Martin Stephenson: Darwen Library Theatre – live review

Martin Stephenson may have originally appeared on our radars as an Indie king back in the 80’s but latterly it’s been the folk music community who’ve taken him under their wing & not only embraced him but given him awards too. He’s a man at the top of his game and, as Paul Scott-Bates found out, a really top bloke too.

Fill up both my lungs with oxygen…..

I recently met up with Clive, an old friend that I hadn’t seen for around 13 years. One of the first things he said to me was “Have you been throwing stones at my greyhoonds”. “Why” you’re asking? It’s a line from ‘Louis’ by Martin Stephenson & The Daintees, and we had arranged to go and see Martin as part of his solo tour at Darwen Library Theatre in July of this year.

The last time I had seen Martin and The Daintees perform was at Burnley Mechanics Theatre in 1989 as a run up to the release of the Salutation Road album ”“ it was a thrill with the town being my birthplace, and one of the very first music concerts to be held there (I had been badgering the Events Manager for some time that the venue was perfect ”“ thankfully, he eventually listened to me!). It started as a very formal affair ”“ a bank of sloping seats which could be rolled out for that ”˜theatre feel’. The support artist was one Paul Handyside. Clive and I had seen Paul as part of Hurrah! who were another act on the same label as The Daintees, Kitchenware, they were another of those ”˜nearly’ acts who really deserved much more success than they had. Paul did a solo acoustic set in front of the stage, and gave a beaming smile in our direction when I shouted for him to perform ‘How Many Rivers’ from Hurrah!’s massively underrated debut album Tell God I’m Here.

Martin and The Daintees were then on top form. The set went on for ages and after the first encore, Martin returned alone, jumped down from the stage, sat on the floor, and asked the audience to join him! Obviously they did, not everyone, but enough to make a huge circle, which included Martin, in front of the audience. “Don’t you have any f*cking homes to go to?” he smiled. He then performed several acoustic songs whilst one member of the circle lit up a dubious looking cigarette and passed it round! I passed.

I had seen Martin and The Daintees perform twice before that night, once in 1987 after they had started to attract attention following the release of the classic debut album, Boat To Bolivia. I saw them at the International in Manchester where they were supported by Gypsy Dave Smith who had also performed on the album. They were incredible live and even then you felt as though you’d known Martin for years.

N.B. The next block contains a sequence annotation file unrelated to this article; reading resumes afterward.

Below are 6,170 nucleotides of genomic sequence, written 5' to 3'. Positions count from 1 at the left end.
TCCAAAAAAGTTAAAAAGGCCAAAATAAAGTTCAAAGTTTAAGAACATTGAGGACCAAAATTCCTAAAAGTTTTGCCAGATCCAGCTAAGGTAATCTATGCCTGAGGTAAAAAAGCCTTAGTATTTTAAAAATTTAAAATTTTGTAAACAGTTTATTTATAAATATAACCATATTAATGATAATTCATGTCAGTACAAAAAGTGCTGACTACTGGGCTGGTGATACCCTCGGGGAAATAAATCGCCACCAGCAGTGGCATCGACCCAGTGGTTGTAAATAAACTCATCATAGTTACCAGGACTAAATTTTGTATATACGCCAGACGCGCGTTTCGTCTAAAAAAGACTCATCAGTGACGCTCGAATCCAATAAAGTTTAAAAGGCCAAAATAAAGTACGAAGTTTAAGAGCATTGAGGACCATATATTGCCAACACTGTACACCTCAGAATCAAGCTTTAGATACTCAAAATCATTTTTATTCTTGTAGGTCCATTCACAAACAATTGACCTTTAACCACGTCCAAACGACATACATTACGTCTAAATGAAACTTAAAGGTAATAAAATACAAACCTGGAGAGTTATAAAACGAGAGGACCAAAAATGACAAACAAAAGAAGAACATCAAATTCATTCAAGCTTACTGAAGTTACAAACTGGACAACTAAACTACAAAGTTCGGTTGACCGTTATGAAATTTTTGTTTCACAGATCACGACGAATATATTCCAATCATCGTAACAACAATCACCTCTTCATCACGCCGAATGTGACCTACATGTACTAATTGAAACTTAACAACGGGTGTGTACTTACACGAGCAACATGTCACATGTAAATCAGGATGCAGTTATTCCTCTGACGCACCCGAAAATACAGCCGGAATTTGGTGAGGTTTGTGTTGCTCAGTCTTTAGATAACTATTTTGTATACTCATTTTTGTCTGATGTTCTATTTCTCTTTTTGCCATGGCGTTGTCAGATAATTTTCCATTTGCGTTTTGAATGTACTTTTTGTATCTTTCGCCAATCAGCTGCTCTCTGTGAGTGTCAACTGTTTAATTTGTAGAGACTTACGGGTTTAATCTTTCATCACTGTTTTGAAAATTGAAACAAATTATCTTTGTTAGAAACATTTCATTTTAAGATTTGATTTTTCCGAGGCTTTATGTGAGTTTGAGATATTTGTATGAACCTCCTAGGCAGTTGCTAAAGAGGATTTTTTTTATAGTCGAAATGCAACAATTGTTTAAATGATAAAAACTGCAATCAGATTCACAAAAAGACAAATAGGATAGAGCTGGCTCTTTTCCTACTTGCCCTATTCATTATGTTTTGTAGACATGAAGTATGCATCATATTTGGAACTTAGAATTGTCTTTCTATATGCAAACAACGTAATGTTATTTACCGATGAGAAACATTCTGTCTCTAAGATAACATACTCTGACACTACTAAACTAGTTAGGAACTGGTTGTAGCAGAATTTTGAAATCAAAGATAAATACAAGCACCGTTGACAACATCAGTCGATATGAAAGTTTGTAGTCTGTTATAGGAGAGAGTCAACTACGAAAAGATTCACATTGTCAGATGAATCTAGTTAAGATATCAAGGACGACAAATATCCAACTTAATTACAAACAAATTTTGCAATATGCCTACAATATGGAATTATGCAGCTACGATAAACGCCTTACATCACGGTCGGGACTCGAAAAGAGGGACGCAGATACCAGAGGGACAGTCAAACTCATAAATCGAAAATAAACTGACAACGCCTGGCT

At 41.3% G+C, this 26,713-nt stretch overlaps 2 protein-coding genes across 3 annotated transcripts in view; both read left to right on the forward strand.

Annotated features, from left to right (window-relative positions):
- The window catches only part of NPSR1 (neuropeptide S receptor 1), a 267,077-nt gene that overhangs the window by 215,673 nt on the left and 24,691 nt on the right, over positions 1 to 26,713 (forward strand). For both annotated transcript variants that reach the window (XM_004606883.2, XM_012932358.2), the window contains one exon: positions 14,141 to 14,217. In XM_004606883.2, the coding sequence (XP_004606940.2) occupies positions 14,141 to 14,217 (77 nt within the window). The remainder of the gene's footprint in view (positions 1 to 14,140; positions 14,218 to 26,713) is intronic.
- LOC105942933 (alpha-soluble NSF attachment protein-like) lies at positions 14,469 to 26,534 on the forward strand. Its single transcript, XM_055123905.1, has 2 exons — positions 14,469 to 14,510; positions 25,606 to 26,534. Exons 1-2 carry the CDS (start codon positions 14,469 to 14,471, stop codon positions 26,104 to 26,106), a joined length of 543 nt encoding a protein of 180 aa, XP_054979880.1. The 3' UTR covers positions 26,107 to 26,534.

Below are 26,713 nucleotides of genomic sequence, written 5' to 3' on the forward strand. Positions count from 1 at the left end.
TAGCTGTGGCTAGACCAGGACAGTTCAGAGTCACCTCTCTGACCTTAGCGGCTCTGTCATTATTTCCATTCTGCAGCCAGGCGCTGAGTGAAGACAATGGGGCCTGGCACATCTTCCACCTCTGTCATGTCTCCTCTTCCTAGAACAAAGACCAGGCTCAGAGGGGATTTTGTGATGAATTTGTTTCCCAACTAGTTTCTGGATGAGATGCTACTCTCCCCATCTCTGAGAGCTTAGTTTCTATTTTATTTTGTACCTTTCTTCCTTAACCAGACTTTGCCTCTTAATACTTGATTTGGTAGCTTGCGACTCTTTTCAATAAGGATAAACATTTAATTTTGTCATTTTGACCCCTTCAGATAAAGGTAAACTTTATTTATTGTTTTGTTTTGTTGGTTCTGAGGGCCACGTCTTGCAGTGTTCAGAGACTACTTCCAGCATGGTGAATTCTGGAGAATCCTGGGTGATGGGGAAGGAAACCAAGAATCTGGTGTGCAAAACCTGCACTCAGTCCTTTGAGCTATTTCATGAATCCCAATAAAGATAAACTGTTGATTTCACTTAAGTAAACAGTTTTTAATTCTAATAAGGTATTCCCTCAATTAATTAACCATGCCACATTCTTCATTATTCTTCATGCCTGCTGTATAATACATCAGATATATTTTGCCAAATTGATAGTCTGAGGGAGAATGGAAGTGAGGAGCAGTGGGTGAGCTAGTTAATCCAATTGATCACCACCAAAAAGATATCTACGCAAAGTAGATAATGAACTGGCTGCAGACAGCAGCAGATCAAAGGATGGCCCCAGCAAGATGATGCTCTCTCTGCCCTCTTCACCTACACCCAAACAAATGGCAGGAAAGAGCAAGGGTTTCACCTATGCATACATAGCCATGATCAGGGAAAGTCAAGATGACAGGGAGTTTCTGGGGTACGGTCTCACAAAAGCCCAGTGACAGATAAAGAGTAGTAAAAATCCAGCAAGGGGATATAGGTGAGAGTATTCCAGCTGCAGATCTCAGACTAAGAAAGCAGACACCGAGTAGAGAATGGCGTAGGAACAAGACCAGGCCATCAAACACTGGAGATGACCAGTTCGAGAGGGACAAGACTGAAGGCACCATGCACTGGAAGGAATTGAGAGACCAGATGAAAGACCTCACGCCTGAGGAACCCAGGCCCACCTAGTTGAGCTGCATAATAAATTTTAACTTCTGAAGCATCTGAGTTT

The second time I saw them was again in Manchester, at the International 2, a venue that you could easily drive past (as we did!) as the entrance was only visible by a single door in the middle of a row of shops. The supports that night were Love Train, signed to Siren, and promoting the brilliant Rags To Riches To Rags, and, the then unknown Melissa Etheridge promoting her eponymously named debut. She performed an amazing set ”“ a real shame the UK never took to her, but, in later years, she became a big name in her native USA. I seem to remember Martin had given himself a reputation for hitting his forehead against the microphone and sure this is where we witnessed the very same act. Ouch.

So, this leads me back to Darwen.

I have to admit, Martin had long gone off my radar in terms of releasing new material, but, after booking front row tickets for the Library Theatre, I bought three cds albums by way of a little catching up. The support was the Eliza P, satirical Mancunian Songstress, who played six or seven great tracks which make me wanting more from her forthcoming Martin-produced debut album. Since the show, I’ve bought another three cds and will continue to hunt out others. (Martin, you’re costing me a fortune!)

He was in the bar before the gig chatting and being, well, himself. What struck me during the performance, is that he is a very likeable bloke. A real comedian. A serious storyteller. A lovely man. He played a set of material much of which I wasn’t familiar with, quite a few covers I think. He asked Eliza back on to the stage to sing ‘Wholly Humble Heart’ (see above). He chatted with us and many others after the show in between drinking Coke and eating his Worcester Sauce crisps. I asked for a photo and he hugged me like a Brother.

If you’ve never listened to Martin’s stuff, then I suggest you do. Maybe start with the undoubted quality of Boat To Bolivia. Wheel Of Fortune. Gladsome Humour & Blue. Lilac Tree. Yogi In My House. Salutation Road. They’re all crackers. But, don’t dwell on his past material. California Star, his latest release is superb. And if he’s at a venue near you, go and see him perform.

In my opinion, Martin is genuinely one of the UK’s finest ever songwriters. And a mighty nice chap.

All words Paul Scott-Bates. Paul’s website (where this first appeared) is Heaven Is A Place On Pendle. Paul has been working hard to save Radio Lancashire’s On The Wire, easily one of the best radio shows on the BBC. Follow him on twitter as @saveonthewire for all On The Wire news or follow his personal twitter, @hiapop.

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